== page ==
So then what we see throughout the image is from this woman's point of view. The exit is out of focus, the building behind her (perhaps her place of employment) is now naught but a fading memory. She looks at this van and sees, in her mind's eye, all of the wonders that surround it in the image. Since we are supposed to be identifying with her, we get a window into her imagination, and we see those wonders, too.
All of this is meant to be assimilated in a glance, which is probably all that it's going to get from the average reader…but a glance is enough. That glance will fall directly into the Odyssey's bubble, invoking the ad's pathos. Then, as the reader turns the page, he or she will catch a glimpse of that one highlighted word: "Odyssey." The rest will be absorbed subliminally - most of these details will never be noticed outright, but a reader who spends as much as two or three seconds looking at the intriguing image will completely understand the overall message conveyed.
That's an awful lot of subliminal messaging - it took me over 750 words to explain everything that's going on in this ad, and so the magazine's reader is expected to absorb 750 words of information in just a few seconds.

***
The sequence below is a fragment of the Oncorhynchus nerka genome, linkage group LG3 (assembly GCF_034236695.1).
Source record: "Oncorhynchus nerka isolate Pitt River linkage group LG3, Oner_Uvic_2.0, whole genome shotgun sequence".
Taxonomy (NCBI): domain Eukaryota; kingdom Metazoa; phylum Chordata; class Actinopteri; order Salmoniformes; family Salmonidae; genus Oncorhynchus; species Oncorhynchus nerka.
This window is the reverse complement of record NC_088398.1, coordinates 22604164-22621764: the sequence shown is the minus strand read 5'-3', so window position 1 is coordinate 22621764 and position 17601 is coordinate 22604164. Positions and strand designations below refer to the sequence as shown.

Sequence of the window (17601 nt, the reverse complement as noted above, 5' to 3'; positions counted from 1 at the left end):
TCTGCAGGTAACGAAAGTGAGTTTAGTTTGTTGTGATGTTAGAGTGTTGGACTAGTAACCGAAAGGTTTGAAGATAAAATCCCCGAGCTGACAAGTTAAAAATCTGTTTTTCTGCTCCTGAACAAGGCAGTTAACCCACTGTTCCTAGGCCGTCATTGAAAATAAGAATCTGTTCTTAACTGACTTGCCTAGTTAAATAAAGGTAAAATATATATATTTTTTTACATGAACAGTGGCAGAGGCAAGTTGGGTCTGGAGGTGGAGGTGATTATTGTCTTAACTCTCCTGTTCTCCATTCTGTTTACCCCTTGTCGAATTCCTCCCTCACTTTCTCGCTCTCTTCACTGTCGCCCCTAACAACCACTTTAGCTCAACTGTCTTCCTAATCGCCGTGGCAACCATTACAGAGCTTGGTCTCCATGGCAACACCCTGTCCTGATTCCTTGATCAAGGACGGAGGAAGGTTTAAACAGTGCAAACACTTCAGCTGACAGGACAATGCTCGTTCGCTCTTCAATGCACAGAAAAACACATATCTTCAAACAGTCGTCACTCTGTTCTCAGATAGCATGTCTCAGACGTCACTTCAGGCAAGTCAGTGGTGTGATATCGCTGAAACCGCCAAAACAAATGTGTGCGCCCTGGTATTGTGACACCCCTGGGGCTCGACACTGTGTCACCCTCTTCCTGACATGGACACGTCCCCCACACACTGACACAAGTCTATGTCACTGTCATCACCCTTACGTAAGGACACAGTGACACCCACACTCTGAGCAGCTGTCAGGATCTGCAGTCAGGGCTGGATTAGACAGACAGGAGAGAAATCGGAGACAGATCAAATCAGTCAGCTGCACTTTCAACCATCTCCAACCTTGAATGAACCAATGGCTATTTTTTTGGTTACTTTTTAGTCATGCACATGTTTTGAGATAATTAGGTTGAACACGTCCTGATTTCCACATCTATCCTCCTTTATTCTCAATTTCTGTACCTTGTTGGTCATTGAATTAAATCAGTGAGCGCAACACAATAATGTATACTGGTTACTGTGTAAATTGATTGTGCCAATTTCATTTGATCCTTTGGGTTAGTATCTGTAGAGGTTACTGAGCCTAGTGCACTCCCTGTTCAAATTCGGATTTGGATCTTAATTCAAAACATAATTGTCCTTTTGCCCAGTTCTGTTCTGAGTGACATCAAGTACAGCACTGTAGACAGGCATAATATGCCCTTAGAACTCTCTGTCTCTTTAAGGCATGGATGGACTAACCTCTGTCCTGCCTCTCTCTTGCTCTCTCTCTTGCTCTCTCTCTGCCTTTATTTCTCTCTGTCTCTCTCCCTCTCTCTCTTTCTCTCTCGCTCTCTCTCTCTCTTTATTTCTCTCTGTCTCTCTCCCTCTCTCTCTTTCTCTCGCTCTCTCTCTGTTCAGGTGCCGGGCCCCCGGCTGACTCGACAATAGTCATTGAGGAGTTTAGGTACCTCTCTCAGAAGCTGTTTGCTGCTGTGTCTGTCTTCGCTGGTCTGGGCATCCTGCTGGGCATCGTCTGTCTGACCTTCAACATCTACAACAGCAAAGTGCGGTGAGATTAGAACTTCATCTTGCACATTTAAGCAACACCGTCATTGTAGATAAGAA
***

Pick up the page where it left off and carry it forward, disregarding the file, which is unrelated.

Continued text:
So, going back to your ten-second examination when we started: How much of this stuff did you glean from that quick look? How much was readily apparent? How much was there that you didn't really think about at the time, but were nodding your head in agreement when I brought it up?
Take another look back at the ad. This time, don't limit yourself to ten seconds - take as much time as you need to recognize and understand all of the subtle elements…and the next time you see an ad on TV or in a magazine, take a moment to think about the kind of appeals it uses. Is its message dominated by logos, ethos, or pathos? How much of the message is expressed outright, and how much of it depends on subliminal manipulation?
The people who make these advertisements can be pretty tricky. Perhaps all of this knowledge will make you a more savvy consumer; perhaps it was just an interesting read…or maybe I just bored you to tears with a three-page essay about a car ad. If so, then I apologize, and I hope my next post will be more to your liking…and, if it was that boring for you reading it, imagine me writing it!